Innovations: Why the Future of Search and Rescue Might Rely …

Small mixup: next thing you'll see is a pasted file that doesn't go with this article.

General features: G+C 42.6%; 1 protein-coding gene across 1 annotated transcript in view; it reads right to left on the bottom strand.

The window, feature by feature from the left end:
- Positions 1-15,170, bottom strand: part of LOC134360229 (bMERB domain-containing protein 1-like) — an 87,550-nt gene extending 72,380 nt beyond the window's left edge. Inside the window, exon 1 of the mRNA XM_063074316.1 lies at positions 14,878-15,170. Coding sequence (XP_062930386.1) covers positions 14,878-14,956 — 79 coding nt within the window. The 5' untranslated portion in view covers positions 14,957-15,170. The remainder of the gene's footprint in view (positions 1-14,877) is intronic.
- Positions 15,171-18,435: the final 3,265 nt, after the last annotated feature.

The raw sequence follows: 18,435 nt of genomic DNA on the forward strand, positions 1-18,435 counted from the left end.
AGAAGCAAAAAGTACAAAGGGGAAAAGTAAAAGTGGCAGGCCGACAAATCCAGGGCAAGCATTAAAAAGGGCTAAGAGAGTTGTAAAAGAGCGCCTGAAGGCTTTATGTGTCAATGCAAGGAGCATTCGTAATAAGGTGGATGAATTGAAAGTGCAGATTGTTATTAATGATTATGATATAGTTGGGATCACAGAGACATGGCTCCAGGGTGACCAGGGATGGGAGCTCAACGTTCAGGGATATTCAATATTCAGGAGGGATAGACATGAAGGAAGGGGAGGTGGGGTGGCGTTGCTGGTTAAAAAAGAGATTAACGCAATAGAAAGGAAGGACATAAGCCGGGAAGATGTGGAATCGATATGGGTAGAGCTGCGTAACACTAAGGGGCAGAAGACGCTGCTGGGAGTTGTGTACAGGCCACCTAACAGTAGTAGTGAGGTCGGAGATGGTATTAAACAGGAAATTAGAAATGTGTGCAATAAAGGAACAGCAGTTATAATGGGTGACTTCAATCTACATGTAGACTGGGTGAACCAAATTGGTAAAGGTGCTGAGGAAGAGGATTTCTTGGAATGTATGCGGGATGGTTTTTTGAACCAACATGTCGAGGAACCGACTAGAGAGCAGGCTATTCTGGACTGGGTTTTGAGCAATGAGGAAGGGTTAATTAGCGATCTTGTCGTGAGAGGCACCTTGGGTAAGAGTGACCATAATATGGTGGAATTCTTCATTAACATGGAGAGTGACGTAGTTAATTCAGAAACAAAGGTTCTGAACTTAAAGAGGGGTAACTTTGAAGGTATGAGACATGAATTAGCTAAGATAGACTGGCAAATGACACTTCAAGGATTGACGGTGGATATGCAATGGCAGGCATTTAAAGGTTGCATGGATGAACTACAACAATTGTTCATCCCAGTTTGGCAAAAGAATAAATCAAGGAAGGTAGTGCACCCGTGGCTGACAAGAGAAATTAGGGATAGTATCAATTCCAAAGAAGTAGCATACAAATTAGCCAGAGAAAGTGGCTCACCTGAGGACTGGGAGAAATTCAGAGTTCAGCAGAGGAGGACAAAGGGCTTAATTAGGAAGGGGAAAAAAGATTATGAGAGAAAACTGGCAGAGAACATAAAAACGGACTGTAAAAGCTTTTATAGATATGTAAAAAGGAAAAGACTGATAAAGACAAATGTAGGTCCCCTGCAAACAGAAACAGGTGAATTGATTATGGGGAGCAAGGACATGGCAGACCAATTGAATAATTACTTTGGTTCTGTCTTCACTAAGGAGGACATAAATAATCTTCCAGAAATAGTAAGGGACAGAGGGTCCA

Every year, Switzerland responds to about 1,000 backcountry search-and-rescue (SAR) emergencies—hikers injured in falls, thrill-seekers who’ve gone missing, campers stranded by rock slides or floods. Currently, the normal way to find people is to dispatch human teams, sometimes into dangerous parts of the Alps. This work is time-consuming; about 10,000 manpower hours are expended annually in Switzerland alone. Emergencies in other trekkers’ paradises, such as Nepal and Peru, only add to the global total. Now, elevating operations off the ground, a team of Swiss researchers has developed an SAR drone. Aerial missions offer several obvious benefits: Drones are relatively cheap these days, several can be released simultaneously to scan different areas in short order, and they don’t place human responders in harm’s way. The newly developed device, however, isn’t like…


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